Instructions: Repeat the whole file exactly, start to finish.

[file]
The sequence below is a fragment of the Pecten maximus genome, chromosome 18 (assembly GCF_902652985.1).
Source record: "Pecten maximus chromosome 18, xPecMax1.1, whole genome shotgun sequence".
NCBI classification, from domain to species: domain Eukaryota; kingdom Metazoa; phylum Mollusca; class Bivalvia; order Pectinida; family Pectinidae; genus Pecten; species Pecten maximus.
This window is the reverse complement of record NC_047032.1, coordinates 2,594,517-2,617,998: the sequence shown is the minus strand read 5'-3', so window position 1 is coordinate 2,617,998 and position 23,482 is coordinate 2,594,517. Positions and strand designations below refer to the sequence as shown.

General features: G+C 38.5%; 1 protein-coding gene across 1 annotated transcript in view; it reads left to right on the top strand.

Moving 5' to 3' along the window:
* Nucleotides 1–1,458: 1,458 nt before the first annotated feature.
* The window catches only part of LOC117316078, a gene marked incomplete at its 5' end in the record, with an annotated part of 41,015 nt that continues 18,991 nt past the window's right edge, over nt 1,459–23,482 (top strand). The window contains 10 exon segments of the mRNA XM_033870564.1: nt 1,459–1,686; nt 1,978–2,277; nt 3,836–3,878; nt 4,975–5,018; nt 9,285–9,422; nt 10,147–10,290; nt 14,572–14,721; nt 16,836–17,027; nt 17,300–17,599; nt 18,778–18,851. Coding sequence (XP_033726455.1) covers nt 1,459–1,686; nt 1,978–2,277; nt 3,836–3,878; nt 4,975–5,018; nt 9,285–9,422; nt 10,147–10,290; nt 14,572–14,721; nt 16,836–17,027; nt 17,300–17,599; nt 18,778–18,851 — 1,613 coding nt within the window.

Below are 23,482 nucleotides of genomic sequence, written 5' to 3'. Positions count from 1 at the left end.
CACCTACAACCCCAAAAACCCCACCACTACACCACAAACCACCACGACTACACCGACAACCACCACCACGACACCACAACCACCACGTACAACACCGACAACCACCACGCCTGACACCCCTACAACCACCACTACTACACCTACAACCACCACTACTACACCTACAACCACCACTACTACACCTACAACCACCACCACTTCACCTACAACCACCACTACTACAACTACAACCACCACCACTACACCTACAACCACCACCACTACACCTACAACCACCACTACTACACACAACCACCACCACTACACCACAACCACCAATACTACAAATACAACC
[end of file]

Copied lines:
The sequence below is a fragment of the Pecten maximus genome, chromosome 18 (assembly GCF_902652985.1).
Source record: "Pecten maximus chromosome 18, xPecMax1.1, whole genome shotgun sequence".
NCBI classification, from domain to species: domain Eukaryota; kingdom Metazoa; phylum Mollusca; class Bivalvia; order Pectinida; family Pectinidae; genus Pecten; species Pecten maximus.
This window is the reverse complement of record NC_047032.1, coordinates 2,594,517-2,617,998: the sequence shown is the minus strand read 5'-3', so window position 1 is coordinate 2,617,998 and position 23,482 is coordinate 2,594,517. Positions and strand designations below refer to the sequence as shown.

General features: G+C 38.5%; 1 protein-coding gene across 1 annotated transcript in view; it reads left to right on the top strand.

Moving 5' to 3' along the window:
* Nucleotides 1–1,458: 1,458 nt before the first annotated feature.
* The window catches only part of LOC117316078, a gene marked incomplete at its 5' end in the record, with an annotated part of 41,015 nt that continues 18,991 nt past the window's right edge, over nt 1,459–23,482 (top strand). The window contains 10 exon segments of the mRNA XM_033870564.1: nt 1,459–1,686; nt 1,978–2,277; nt 3,836–3,878; nt 4,975–5,018; nt 9,285–9,422; nt 10,147–10,290; nt 14,572–14,721; nt 16,836–17,027; nt 17,300–17,599; nt 18,778–18,851. Coding sequence (XP_033726455.1) covers nt 1,459–1,686; nt 1,978–2,277; nt 3,836–3,878; nt 4,975–5,018; nt 9,285–9,422; nt 10,147–10,290; nt 14,572–14,721; nt 16,836–17,027; nt 17,300–17,599; nt 18,778–18,851 — 1,613 coding nt within the window.

Below are 23,482 nucleotides of genomic sequence, written 5' to 3'. Positions count from 1 at the left end.
CACCTACAACCCCAAAAACCCCACCACTACACCACAAACCACCACGACTACACCGACAACCACCACCACGACACCACAACCACCACGTACAACACCGACAACCACCACGCCTGACACCCCTACAACCACCACTACTACACCTACAACCACCACTACTACACCTACAACCACCACTACTACACCTACAACCACCACCACTTCACCTACAACCACCACTACTACAACTACAACCACCACCACTACACCTACAACCACCACCACTACACCTACAACCACCACTACTACACACAACCACCACCACTACACCACAACCACCAATACTACAAATACAACC